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I was using find to search for a file on my machine like so:

find / -name version-1.0.*

and the result was just one file in my home directory, version-1.0.23. However, if I ran the following:

find / -name version-1.0.1*

the result was /data/somelongpath/version-1.0.19.

Why would this second result be omitted from the results in the first case?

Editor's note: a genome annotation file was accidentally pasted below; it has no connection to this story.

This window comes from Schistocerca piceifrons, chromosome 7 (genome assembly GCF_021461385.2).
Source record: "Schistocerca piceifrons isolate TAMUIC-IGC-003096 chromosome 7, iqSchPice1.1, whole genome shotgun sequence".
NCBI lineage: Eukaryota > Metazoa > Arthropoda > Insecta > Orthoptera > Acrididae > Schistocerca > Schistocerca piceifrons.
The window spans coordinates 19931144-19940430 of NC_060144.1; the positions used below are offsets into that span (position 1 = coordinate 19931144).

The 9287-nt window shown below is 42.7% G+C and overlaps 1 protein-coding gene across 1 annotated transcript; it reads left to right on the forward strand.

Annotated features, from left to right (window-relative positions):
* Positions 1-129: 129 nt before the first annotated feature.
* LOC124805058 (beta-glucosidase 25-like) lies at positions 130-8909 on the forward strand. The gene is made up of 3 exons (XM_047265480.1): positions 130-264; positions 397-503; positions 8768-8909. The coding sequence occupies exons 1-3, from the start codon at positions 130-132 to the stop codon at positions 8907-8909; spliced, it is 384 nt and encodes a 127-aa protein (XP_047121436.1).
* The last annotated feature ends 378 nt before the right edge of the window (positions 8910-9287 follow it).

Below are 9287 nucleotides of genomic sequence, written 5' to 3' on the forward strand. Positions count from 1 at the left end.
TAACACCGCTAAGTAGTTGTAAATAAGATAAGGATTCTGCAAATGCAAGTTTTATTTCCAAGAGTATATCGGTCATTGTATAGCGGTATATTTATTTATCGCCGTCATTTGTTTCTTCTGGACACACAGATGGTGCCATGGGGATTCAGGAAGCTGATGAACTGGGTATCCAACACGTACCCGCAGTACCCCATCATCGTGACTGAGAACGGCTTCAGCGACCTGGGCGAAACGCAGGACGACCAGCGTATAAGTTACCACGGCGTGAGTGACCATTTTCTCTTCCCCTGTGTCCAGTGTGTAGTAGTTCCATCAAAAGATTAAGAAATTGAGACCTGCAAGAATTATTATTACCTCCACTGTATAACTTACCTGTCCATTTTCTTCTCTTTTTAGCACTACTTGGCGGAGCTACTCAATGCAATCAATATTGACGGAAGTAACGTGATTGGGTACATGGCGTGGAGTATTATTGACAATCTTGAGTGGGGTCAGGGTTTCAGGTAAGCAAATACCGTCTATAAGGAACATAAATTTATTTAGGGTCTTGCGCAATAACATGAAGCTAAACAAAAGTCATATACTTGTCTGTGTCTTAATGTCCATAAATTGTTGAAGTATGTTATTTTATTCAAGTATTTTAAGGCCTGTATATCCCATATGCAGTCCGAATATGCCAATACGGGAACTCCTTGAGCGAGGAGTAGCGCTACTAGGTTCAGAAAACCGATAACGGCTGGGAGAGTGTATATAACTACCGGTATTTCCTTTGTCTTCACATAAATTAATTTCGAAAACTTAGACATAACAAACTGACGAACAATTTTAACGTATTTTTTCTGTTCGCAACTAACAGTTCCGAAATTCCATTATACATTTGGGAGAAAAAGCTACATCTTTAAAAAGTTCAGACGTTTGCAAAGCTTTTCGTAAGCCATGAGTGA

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1 Answer 1

up vote 8 down vote accepted

You have a file that matches the glob in the current directory, and your shell is globbing it. Escape the glob.

find / -name 'version-1.0.*'
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Extra info for readers: "globbing" refers to the shell expanding wildcards into the full filename or a list of filenames. The shell does this before executing the program. –  Zan Lynx Jul 29 '11 at 22:30

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